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A football supporter's guide to CAN 2017: Day 12
1- After the fall, walk on.
The mirth of a nation was well and truly dashed on day nine when Gabon drew 0-0 with Cameroon to leave the Cup of Nations at the first stage. They were only the fourth host country to falter in such a way. Their poster boy uberhope, Pierre-Emerick Aubameyang missed a sitter at the start of the third group stage game. And all that can be wondered is: what if?
As if to pluck us away from such reveries, the Borussia Dortmund president, Hans-Joachim Watzke, says Auba – for that is what he called on the park in Germany – will be back in Dortmund on 26 January and available for the trip to Mainz on 29 January. “He’ll be fit and ready and he will be an option for the coach,” Watzke said. Dortmund are fourth in the Bundesliga following last weekend’s victory at Werder Bremen.
They’re 12 points behind the leaders Bayern Munich at the midway point of the season. Aubameyang was top scorer in the division with 15 goals before he left. No one has passed his mark in his absence. Probably best not to mention that he wasn’t away for that long.
2- What game you watching ref?
Referee Bakary Papa Gassama came in for some stick from the crowd in the Egypt v Ghana match. He was very lenient with a couple of cute fouls committed by Mahmoud Hassan towards the end of the game who seemed to operating in the same impunity zone that the Zimbabwe defender Costa Nhamoinesu inhabited during the match on day 10 against Tunisia.
There were a couple of decisions involving other Egypt players that also irked the Ghana camp on the sidelines. That and a sand dune of a pitch did not make it a happy night for the Black Stars who lost their skipper Asamoah Gyan to an adductor injury.
3- So, farewell then Port-Gentil.
The runners-up in the group have to leave Port-Gentil to play their quarter-final in Oyem, Gabon’s fourth city which lies just over 400km north of the capital Libreville. The stadium is magnificent there.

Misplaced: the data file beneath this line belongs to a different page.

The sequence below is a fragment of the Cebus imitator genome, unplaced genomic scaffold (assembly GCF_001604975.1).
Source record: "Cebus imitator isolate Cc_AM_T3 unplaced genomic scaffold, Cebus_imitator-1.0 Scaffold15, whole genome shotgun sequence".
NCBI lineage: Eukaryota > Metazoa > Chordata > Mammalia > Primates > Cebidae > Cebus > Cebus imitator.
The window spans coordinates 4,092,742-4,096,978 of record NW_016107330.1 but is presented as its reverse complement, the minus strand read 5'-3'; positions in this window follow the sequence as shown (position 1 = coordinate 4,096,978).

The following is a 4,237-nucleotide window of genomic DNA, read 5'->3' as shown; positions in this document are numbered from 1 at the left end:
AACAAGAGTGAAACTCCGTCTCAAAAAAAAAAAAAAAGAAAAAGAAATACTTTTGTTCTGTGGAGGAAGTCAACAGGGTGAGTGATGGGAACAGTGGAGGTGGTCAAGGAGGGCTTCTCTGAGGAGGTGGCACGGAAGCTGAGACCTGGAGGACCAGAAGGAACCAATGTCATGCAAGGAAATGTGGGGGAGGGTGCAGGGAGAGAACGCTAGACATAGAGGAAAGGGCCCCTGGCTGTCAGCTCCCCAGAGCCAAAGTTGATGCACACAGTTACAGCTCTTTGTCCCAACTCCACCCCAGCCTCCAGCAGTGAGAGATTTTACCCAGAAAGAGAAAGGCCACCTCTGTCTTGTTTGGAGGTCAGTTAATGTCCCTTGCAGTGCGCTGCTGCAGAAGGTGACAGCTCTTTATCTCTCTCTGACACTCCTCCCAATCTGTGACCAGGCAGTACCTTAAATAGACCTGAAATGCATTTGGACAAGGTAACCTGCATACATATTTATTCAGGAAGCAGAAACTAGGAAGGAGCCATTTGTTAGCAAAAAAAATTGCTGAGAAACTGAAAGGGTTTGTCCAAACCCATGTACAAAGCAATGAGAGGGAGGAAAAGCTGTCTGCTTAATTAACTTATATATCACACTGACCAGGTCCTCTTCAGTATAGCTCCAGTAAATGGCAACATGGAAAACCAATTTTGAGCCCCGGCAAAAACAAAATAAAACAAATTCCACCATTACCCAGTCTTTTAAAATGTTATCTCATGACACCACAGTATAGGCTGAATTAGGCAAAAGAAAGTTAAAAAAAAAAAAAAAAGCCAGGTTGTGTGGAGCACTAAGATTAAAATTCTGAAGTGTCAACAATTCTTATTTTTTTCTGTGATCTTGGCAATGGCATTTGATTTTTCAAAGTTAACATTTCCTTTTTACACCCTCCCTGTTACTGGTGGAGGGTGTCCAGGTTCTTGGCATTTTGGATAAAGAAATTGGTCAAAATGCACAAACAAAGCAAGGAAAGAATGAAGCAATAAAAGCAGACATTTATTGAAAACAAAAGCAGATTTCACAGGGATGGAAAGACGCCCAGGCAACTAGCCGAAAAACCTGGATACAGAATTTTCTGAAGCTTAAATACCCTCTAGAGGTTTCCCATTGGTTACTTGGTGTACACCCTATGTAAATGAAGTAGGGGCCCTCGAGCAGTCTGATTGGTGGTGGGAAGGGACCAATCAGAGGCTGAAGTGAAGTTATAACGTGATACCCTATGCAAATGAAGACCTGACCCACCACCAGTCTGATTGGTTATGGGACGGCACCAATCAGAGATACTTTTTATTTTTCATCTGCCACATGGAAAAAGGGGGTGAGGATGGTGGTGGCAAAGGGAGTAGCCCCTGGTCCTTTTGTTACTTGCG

And the pitch will have been well watered. The day 12 match between Mali and Uganda was played in a tropical downpour. Oyem is the heartland of the Fang people. I was particularly struck by a story from just over a decade ago when parts of the city were besieged by rabid dogs. Around 50 of them had to be shot. Interesting tale.
4- So, farewell then Uganda.
Uganda –nicknamed the Cranes – are flying home after their first Cup of Nations campaign for 39 years. They were eliminated following their 1-0 loss to Egypt on day eight. But Uganda depart Gabon with their heads held high. They drew 1-1 with Mali – who also leave the tournament. Before the game, the Uganda coach Milutin Sredojevic said his players would do their utmost to win the game.
Farouk Miya struck Uganda’s goal in the 70th minute and Yves Bissouma levelled for Mali less than five minutes later. Ultimately, the 2017 Cup of Nations has been a disappointing campaign for Mali.
They were by far the better team in their opening game against Egypt and should have wiped the floor with them. But they failed to take their chances. Now the Pharoahs – for that is the Egypt team’s nickname – are in the ascendance and on the hunt for an eighth continental trophy.
5- All hail the king of the Pharoahs.
Glory, laud and honour or just plain big up respect for Essam El Hadary. He came to Gabon as Egypt’s third choice goalkeeper but following injuries to the top two, El Hadary is the main man between the sticks as Egypt surge into the knockout stages. He is also breaking his own record as the oldest player to feature i an Africa Cup of Nations fixture.
When he came on as a substitute during the Mali game on 17 January, he was 44 years and two days. It finished 0-0. He has added another eight days to his record via the ties against Uganda and Ghana. Barring injury, he will extend his mark to 44 years and 14 days when Egypt play Morocco in the quarter-finals in Port-Gentil. It’s also worth noting that Egypt’s rearguard has not been breached in their three games in the group stages.
El Hadary has won the Cup of Nations four times - 1998, 2006, 2008 and 2010. Now that Egypt are into the last eight, it’s down to luck and experience. El Hadary, who’ll collect his 150th cap in the match against Morocco, has plenty of the latter. As for the former? That’s in the hands of the gods.